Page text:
If you were to sum up U2 guitarist The Edge with one word, innovator comes to mind. Not a traditional guitar hero by his own admission, The Edge is constantly looking for new sounds, and new ways to approach the guitar. During the band's Pop phase it was all about various filters, and on more recent albums, various types of pitch-shifting effects have been at the forefront. But effects aren’t everything, and The Edge certainly knows a good guitar when he sees one. He brings along a large selection of guitars every time U2 go on tour.

His First Electric Guitar

The first guitar that The Edge (or Dave Evans as he was known back then) owned was an old acoustic that he put Spanish nylon strings on. But the first electric guitar that he got his hands on was a homemade affair. The Edge’s brother Dick built the guitar from instructions in an electronics magazine. The brothers would take turns playing the instrument in the early days of U2, when they were both part of the band. In U2’s autobiography U2 By U2 The Edge describe the guitar as a yellow Flying V; noting that, “it made noise and that was the main thing.”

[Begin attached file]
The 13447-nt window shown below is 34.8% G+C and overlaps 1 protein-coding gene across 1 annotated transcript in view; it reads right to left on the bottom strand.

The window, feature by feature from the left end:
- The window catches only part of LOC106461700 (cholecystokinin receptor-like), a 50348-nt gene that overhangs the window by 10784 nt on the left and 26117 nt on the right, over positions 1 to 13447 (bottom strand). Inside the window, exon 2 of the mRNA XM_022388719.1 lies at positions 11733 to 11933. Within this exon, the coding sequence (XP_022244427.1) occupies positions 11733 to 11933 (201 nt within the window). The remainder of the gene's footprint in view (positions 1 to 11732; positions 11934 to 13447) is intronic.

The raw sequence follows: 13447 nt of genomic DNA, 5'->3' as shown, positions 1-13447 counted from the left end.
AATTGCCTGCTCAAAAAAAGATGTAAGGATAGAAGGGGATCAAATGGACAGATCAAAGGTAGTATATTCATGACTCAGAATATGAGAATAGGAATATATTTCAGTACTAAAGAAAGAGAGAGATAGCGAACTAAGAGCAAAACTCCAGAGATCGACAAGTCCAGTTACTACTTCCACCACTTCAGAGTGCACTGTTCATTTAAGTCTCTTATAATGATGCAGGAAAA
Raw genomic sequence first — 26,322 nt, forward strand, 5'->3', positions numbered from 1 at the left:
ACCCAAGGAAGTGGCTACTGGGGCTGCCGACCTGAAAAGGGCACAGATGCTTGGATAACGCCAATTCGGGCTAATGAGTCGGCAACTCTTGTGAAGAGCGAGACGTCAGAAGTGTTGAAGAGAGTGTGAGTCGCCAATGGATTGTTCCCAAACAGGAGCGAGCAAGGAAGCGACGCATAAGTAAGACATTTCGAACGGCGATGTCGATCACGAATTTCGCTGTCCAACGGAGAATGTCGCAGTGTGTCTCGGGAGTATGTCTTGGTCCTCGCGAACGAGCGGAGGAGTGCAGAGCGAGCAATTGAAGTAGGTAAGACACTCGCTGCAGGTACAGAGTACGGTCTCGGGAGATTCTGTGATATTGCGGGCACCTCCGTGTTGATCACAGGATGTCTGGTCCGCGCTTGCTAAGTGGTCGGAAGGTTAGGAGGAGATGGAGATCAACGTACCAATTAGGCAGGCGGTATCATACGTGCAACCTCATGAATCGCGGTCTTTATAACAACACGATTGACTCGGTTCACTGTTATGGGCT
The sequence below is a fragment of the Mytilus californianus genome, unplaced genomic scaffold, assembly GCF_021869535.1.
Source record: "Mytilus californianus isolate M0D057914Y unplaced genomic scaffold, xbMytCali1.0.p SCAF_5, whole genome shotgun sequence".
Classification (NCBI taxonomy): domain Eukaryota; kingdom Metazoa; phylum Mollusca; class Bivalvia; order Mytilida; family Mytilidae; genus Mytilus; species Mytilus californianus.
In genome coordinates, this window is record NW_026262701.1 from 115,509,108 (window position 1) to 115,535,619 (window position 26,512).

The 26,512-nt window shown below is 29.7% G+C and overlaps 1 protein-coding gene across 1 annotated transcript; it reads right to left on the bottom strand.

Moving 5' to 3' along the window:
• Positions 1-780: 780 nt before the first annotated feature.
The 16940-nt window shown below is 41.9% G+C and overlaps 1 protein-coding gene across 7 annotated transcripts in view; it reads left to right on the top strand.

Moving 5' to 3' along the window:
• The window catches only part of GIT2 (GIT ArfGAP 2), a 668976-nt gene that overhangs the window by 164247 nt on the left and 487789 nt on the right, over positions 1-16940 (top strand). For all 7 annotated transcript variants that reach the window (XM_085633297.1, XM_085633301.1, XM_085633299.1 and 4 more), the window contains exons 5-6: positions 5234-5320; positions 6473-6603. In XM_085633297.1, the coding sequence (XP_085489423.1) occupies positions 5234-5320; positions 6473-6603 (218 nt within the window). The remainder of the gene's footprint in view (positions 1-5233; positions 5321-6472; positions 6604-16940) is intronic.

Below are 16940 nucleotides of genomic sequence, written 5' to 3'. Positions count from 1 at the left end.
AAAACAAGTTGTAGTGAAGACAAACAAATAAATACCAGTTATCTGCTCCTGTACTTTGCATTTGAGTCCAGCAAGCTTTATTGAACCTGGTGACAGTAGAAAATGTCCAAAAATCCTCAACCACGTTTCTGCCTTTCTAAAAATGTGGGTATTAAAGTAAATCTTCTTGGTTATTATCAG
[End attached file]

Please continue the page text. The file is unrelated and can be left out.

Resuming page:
Gibson Explorer

The Edge bought a 1976 Gibson Explorer Limited Edition while on vacation with his family in New York City in 1978. The Edge paid $248.40 for the Explorer (there's a picture of the receipt in U2 By U2), which was most likely a substantial amount of money for the young guitarist in those days. But today it's safe to say that it is a priceless instrument, considering its significance in creating U2's sound and it's use on countless recordings. During a gig in New York in the mid eighties, The Edge threw the guitar on the stage floor when he ran to intervene in a scuffle between audience members and security. Unfortunately the impact with the stage was too much for the Explorer, and its head actually snapped off. Luckily, The Edge and his guitar tech were able to have the guitar repaired, and it was brought out on tour for years. Now however, the guitar is only used in the studio.

1975 Gibson Les Paul